Any bad weather at this time of year is usually short lived. Holiday makers (vacationers) from northern Europe will require light skin protection in the form of sun cream or oil in April, May and September as u.v. levels can be quite high. This protection should be increased in June, July and August. Don't let an occasional dull day deceive you at this time of the year, you can still be badly burned especially near the sea.
Autumn is quite beautiful, still plenty of good weather about. The woods colour up well with bright yellows , orange, red and russet brown. Le Marche sunsets can also be quite spectacular at this time of the year
Of course the weather changes every year just like everywhere. You get hot dry summers and then one not so dry, a very bad winter then one not so bad. The following table is based on data collected over a 3 year period 1998 - 2001 and so should give a reasonably fair idea about the weather. The data was collected at 550 metres a.s.l. and this should be taken into account.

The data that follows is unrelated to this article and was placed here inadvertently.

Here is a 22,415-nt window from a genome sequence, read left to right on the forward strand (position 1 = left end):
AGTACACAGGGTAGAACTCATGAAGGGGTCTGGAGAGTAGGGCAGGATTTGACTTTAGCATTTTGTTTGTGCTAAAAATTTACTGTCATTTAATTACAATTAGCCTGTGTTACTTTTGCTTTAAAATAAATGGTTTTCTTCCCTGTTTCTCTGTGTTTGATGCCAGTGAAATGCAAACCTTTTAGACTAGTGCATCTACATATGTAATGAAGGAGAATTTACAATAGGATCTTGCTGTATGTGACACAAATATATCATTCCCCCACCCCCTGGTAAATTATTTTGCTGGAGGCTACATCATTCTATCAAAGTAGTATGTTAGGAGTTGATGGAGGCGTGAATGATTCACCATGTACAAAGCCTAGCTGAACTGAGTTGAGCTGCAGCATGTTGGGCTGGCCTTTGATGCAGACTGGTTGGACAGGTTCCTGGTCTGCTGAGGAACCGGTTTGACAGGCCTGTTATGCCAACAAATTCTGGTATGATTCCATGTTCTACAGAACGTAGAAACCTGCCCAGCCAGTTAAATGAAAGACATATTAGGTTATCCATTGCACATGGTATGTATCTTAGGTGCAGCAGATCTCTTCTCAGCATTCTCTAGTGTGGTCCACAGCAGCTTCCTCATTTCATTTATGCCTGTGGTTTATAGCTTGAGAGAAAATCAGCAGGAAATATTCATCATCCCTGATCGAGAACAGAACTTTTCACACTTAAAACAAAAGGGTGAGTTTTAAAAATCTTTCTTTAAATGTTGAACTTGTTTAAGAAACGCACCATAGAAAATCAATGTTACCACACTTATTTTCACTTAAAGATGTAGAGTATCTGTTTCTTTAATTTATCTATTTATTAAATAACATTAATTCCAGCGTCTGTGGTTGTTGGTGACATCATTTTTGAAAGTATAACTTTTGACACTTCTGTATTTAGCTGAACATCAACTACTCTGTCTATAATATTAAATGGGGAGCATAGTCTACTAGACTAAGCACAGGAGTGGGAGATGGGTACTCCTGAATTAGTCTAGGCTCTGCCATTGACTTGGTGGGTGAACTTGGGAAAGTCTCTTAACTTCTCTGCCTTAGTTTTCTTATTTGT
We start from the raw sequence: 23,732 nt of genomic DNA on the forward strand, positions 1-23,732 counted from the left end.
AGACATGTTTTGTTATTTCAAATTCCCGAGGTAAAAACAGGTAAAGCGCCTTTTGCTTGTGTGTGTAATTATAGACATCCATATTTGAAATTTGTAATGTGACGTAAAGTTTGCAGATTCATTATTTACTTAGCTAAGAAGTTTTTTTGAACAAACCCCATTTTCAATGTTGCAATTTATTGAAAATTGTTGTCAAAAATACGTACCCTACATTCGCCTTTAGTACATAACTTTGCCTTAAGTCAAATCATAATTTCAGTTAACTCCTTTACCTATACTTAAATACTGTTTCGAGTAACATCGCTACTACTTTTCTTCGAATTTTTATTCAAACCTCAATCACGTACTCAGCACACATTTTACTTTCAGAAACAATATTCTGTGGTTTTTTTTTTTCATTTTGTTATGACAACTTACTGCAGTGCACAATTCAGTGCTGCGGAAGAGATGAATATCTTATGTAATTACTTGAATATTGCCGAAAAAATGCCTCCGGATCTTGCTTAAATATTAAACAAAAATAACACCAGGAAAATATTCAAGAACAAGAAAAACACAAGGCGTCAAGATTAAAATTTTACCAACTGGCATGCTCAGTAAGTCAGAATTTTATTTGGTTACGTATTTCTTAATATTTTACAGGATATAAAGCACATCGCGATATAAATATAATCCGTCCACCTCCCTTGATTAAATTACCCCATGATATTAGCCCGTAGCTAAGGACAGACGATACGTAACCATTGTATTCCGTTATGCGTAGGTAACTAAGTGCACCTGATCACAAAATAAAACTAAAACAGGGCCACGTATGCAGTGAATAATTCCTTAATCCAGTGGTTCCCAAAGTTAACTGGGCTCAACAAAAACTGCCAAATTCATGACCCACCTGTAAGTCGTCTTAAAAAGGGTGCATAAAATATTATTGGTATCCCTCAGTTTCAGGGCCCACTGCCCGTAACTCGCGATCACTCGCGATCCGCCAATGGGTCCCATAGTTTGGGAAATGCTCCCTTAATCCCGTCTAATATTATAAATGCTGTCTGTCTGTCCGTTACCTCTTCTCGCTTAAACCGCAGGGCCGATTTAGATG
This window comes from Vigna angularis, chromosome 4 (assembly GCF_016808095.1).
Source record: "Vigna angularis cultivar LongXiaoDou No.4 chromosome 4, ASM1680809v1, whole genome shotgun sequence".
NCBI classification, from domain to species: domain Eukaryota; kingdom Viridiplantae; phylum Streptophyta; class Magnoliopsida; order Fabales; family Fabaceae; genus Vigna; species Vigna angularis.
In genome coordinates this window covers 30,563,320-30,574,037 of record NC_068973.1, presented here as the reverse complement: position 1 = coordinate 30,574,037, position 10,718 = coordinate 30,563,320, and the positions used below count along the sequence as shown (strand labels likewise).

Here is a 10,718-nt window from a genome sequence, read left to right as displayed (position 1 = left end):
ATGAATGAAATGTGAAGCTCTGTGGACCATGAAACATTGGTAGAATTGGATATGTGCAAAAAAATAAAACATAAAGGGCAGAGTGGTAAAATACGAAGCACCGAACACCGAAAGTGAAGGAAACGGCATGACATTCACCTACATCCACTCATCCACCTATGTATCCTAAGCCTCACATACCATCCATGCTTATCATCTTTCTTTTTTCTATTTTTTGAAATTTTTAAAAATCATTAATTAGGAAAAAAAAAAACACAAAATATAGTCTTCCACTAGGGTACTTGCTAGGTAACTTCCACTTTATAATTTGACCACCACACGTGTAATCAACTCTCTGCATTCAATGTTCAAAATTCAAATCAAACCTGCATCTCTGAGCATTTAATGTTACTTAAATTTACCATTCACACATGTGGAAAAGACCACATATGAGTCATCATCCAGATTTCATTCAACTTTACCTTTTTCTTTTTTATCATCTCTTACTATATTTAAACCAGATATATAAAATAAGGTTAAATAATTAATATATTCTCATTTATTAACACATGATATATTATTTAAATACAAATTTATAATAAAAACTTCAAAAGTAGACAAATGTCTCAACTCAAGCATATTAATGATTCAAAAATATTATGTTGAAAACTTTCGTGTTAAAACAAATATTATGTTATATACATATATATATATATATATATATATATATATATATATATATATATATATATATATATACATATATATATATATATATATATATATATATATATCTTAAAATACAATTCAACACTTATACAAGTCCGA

|Dec.||13-18||5-10||-4°C||6°C||1.1°C||2°C||13°C||7.2°C||7.32 16 38||1|
Sun. The number of days with clear sky or very slight cloud.
Rain. The number of days that at least some rain fell. During winter months this may have fallen as snow depending on altitude. (Showers at night followed by a sunny day were not counted).
min-low. Maximum and Minimum temperatures were collected every 24 hours. This is the lowest minimum temperature noted over the data collection period.
min-high. The highest minimum temperature over the period.
min-av.. The average of the minimum temperatures collected over the period.
max-low. max-high. and max-av.. The lowest and highest maximum daily temperatures recorded over the period and the average for the month.
Rise-set Times for sunrise and sunset (Central European Time) on the 15th of each month. Daylight hours compared with the British isles are shorter in summer and longer in winter.
Snow. The number of days during the month with snow on the ground at 500 metres a.s.l. (*These figures were for the worst winter recorded - 1998/1999). This is very variable, for instance there were only 8 days with snow on the ground during the winter 2003/2004.
Article and data by A. W. Weaver.
*Since this article was written, the winter 2004/2005 was far worse. See our NEWS ARCHIVES.